I am sure many of you have had a similar experience when a part of your body was hurt or ailing. All at once you realize how much you depend on that injured toe, thumb, or back. If possible, when this occurs, other parts of your body have to take up the slack that was once the responsibility of the injured member. When we are finally well again, it is such a welcome relief.
The Bible teaches this is also true in a spiritual sense. In 1 Corinthians 12:20-27: But now there are many members, but one body. And the eye cannot say to the hand, "I have no need of you"; or again the head to the feet, " I have no need of you." On the contrary, it is much truer that the members of the body which seem to be weaker are necessary; and the members of the body, which we deem less honorable, on these we bestow more abundant honor, and our unseemly members come to have more abundant seemliness, where as our seemly members have no need of it. But God has so composed the body, giving more abundant honor to that member which lacked that there should be no divisions in the body, but that the members should have the same care for one another. And if one member suffers, all the members suffer with it; if one member is honored, all the members rejoice with it. Now you are Christ's body, and individually members of it."
Each and every member of this congregation is VITAL. For us to progress and grow, we need each and every one. No one is more important or less important than anyone else. We all must do our part for the church to be successful in the work of the Lord. As we go forward, let's all make a conscious effort to do what we can to be acceptable in His sight and grow the body of Lord in this place.
As I ponder over things in this life and the things I should have done, it does make me aware of the fact that I still can do the things I should have done long ago. The thing that comes to my mind first is that I should have been much more thankful for what I was blessed with. When the inspired writer of Malachi writes in 1:2 is say this, “I have loved you,” says the Lord, But you say, “How have you loved us?” The Jews of the Book of Malachi were not very thankful for what God had done for them. Even through this is written to the Jews, it still can apply to us today. Are we thankful for all that God has done for us? Or do we say I am not very blessed, just look at my situation in this life. We all just need a calculator to start numbering all that our God has blessed us with and be so thankful. I understand it today but as I was growing up I should have been more thankful for my family. I was very blessed to have parents who really loved me and gave their all to make me the person that I am. Not only my parents but my whole family, grandparents, uncles and aunt and cousins. As I look back in time when all these members were here, I should have been even more thankful. You really don't understand these great blessings until you don't have them any longer. Most of us could relate to this and understand how we have been blessed, be thankful.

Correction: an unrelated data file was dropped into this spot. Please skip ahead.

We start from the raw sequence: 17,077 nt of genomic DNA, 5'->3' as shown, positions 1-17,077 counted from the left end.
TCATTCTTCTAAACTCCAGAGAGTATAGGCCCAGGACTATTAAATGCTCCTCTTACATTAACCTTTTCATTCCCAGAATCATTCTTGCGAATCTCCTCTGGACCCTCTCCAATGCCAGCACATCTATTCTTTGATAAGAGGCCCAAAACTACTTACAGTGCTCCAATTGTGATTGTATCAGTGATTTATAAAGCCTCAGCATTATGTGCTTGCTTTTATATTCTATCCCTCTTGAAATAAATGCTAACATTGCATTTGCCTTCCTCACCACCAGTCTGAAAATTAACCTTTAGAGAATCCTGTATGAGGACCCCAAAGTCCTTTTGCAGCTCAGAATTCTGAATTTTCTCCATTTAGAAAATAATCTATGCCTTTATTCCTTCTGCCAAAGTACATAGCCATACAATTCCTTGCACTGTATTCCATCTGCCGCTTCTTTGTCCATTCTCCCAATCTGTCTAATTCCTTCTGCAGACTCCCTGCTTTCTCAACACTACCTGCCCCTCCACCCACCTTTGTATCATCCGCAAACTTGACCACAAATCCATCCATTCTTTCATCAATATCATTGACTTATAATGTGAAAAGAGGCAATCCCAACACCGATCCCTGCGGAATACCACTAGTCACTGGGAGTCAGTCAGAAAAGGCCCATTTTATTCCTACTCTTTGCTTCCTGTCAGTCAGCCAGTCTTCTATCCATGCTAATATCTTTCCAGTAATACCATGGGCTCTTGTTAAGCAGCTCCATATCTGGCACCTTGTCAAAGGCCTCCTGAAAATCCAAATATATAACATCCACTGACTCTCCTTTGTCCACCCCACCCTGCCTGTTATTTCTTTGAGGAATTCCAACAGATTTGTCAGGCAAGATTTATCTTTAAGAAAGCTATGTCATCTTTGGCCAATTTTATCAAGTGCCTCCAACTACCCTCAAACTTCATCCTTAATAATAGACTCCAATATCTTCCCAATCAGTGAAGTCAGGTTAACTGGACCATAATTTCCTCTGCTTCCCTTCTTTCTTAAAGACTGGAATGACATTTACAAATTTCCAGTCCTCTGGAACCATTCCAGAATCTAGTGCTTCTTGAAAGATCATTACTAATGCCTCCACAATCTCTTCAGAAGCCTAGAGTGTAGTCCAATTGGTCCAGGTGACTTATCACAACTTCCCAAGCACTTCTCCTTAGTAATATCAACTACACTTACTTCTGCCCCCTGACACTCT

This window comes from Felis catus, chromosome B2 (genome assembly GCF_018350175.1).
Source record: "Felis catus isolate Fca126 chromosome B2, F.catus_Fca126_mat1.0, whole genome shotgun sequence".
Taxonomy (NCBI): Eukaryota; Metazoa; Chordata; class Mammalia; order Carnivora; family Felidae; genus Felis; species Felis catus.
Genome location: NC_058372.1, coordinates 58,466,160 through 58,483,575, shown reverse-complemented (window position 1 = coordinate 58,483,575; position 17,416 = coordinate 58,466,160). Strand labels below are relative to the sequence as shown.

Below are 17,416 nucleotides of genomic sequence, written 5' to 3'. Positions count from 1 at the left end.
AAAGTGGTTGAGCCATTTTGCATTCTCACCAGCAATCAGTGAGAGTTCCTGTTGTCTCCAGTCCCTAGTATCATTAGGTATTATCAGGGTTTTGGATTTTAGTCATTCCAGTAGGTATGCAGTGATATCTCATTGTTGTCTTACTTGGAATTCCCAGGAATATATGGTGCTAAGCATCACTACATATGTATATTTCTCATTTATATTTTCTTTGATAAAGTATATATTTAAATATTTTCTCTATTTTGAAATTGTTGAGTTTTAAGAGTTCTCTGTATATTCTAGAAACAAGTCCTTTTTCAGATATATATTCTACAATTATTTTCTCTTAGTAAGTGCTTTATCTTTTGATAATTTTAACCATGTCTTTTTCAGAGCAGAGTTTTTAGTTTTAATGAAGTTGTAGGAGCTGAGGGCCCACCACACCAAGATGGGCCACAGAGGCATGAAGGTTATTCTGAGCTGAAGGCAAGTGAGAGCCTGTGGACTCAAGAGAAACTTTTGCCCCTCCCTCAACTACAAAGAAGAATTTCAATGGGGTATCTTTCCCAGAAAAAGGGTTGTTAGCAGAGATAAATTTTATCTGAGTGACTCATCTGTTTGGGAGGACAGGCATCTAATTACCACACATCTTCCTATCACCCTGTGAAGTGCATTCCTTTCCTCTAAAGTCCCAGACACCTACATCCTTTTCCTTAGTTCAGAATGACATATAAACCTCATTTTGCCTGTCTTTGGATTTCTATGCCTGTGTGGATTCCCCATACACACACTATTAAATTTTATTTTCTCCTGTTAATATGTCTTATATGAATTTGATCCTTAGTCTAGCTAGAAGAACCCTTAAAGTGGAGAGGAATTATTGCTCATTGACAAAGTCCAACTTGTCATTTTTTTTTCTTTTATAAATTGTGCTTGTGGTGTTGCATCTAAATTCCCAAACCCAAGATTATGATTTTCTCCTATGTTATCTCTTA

In my youth I was blessed by a great church family. Elders and preachers who were great examples but I should have been more aware of how much they loved me and taught me about God. And the little old lady who told me the story from the Bible that I still remember, Alice was her name. I wish I could tell them all thank you for helping to form this person called Jack.
The things that should never come from me at this point in life is that I am ungrateful for all the blessings that come from our God. Our God has given His Son to me. God has given us the hope that carries us thru every day, He will bless us with the hope of heaven if we are true and obedient to Him.
I am thankful.
13397 West Ripon Road, Ripon CA 95366